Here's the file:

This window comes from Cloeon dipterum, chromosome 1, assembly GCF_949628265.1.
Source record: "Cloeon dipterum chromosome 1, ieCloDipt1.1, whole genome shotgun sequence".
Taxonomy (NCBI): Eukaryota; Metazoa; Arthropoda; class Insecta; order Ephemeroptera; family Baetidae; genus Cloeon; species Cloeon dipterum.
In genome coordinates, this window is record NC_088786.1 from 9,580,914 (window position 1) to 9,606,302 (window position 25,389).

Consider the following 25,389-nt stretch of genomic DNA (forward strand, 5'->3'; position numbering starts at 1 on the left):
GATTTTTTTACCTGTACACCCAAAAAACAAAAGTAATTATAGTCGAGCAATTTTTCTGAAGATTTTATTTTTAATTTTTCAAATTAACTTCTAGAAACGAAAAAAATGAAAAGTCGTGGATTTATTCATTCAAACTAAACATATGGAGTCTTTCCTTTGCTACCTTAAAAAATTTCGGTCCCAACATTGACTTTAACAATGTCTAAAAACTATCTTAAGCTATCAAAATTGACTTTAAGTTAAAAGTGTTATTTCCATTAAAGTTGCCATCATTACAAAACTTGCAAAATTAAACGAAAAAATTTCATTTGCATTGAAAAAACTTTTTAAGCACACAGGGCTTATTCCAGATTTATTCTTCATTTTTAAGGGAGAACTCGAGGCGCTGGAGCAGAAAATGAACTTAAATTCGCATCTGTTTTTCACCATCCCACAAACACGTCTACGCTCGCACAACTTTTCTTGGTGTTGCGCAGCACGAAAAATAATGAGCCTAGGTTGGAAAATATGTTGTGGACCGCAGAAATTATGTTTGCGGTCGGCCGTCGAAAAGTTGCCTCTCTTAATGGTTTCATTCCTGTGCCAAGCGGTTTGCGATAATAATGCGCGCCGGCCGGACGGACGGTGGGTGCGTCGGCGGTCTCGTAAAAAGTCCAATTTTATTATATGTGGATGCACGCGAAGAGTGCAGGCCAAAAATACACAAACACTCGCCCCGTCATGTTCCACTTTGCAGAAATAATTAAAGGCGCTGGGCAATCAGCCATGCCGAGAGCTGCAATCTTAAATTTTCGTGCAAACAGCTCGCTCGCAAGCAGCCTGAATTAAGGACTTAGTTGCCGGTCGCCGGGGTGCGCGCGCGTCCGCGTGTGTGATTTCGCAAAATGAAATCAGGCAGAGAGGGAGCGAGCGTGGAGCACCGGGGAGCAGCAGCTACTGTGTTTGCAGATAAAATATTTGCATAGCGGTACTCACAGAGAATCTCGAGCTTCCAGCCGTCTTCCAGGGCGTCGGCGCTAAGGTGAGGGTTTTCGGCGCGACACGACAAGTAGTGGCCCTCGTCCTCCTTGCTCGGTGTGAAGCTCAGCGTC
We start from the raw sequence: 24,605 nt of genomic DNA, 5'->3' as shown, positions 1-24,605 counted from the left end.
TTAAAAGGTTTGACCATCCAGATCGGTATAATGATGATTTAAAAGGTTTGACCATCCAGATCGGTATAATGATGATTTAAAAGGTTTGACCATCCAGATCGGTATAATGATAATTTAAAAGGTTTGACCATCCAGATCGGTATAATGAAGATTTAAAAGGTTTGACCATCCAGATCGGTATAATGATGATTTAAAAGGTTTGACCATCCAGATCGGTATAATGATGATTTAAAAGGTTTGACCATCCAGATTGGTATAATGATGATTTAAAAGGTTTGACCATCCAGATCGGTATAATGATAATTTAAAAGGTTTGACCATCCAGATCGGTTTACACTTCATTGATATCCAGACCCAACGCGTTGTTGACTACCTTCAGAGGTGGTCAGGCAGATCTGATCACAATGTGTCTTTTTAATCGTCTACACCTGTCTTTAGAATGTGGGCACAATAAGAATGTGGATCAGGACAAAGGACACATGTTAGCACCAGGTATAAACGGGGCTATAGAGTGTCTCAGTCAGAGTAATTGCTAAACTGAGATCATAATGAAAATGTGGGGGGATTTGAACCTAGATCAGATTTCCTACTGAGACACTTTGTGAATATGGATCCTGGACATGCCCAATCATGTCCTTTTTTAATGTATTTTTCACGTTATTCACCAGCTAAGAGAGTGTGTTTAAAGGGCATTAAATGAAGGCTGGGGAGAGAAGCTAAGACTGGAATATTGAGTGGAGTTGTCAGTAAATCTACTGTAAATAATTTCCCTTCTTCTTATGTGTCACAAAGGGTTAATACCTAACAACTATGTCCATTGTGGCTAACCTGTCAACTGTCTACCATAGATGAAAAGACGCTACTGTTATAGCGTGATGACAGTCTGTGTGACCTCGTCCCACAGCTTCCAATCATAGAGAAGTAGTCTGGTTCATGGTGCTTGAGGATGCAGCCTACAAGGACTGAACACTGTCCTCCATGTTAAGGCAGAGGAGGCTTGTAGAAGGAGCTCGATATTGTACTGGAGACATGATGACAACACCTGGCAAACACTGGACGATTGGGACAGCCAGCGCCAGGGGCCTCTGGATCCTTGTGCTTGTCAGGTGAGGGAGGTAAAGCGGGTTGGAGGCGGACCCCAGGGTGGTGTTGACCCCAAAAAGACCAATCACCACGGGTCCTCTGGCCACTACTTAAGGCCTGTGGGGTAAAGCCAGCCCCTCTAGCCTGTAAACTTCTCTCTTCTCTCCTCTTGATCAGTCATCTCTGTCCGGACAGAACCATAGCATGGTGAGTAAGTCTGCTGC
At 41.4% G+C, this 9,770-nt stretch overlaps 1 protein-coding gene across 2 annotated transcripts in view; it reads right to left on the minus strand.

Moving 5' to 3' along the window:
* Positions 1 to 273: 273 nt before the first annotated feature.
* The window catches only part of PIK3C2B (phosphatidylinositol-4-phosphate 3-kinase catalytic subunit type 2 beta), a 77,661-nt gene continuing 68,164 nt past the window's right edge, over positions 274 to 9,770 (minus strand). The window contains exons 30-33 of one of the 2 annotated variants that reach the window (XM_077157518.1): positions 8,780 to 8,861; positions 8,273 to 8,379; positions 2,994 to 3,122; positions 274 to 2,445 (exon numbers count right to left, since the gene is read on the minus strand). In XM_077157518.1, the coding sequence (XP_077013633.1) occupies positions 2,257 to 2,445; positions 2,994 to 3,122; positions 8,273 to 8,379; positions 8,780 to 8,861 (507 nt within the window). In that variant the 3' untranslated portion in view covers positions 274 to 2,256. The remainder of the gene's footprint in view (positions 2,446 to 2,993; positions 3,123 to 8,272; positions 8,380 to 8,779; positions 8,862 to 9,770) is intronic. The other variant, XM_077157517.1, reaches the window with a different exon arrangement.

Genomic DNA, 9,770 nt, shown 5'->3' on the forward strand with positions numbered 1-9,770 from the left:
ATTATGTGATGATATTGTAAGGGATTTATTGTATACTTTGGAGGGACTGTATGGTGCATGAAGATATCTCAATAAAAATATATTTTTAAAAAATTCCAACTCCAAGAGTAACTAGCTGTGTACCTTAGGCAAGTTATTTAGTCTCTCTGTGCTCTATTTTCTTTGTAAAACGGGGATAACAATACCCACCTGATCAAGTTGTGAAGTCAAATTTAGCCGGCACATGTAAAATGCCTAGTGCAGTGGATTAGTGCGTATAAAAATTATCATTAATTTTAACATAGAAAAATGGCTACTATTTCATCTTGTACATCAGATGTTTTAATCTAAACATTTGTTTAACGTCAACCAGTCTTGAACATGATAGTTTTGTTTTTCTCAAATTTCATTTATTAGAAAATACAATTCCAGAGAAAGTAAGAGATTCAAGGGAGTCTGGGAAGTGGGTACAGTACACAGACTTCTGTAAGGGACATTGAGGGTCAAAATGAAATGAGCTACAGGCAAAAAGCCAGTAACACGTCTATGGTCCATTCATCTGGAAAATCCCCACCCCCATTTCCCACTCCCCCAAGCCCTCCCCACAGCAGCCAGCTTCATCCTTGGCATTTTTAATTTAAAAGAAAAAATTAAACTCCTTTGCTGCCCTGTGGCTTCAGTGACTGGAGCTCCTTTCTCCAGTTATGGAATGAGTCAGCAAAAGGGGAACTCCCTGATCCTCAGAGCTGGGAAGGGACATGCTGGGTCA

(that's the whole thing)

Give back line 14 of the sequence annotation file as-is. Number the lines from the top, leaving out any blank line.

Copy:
ATTATGTGATGATATTGTAAGGGATTTATTGTATACTTTGGAGGGACTGTATGGTGCATGAAGATATCTCAATAAAAATATATTTTTAAAAAATTCCAACTCCAAGAGTAACTAGCTGTGTACCTTAGGCAAGTTATTTAGTCTCTCTGTGCTCTATTTTCTTTGTAAAACGGGGATAACAATACCCACCTGATCAAGTTGTGAAGTCAAATTTAGCCGGCACATGTAAAATGCCTAGTGCAGTGGATTAGTGCGTATAAAAATTATCATTAATTTTAACATAGAAAAATGGCTACTATTTCATCTTGTACATCAGATGTTTTAATCTAAACATTTGTTTAACGTCAACCAGTCTTGAACATGATAGTTTTGTTTTTCTCAAATTTCATTTATTAGAAAATACAATTCCAGAGAAAGTAAGAGATTCAAGGGAGTCTGGGAAGTGGGTACAGTACACAGACTTCTGTAAGGGACATTGAGGGTCAAAATGAAATGAGCTACAGGCAAAAAGCCAGTAACACGTCTATGGTCCATTCATCTGGAAAATCCCCACCCCCATTTCCCACTCCCCCAAGCCCTCCCCACAGCAGCCAGCTTCATCCTTGGCATTTTTAATTTAAAAGAAAAAATTAAACTCCTTTGCTGCCCTGTGGCTTCAGTGACTGGAGCTCCTTTCTCCAGTTATGGAATGAGTCAGCAAAAGGGGAACTCCCTGATCCTCAGAGCTGGGAAGGGACATGCTGGGTCA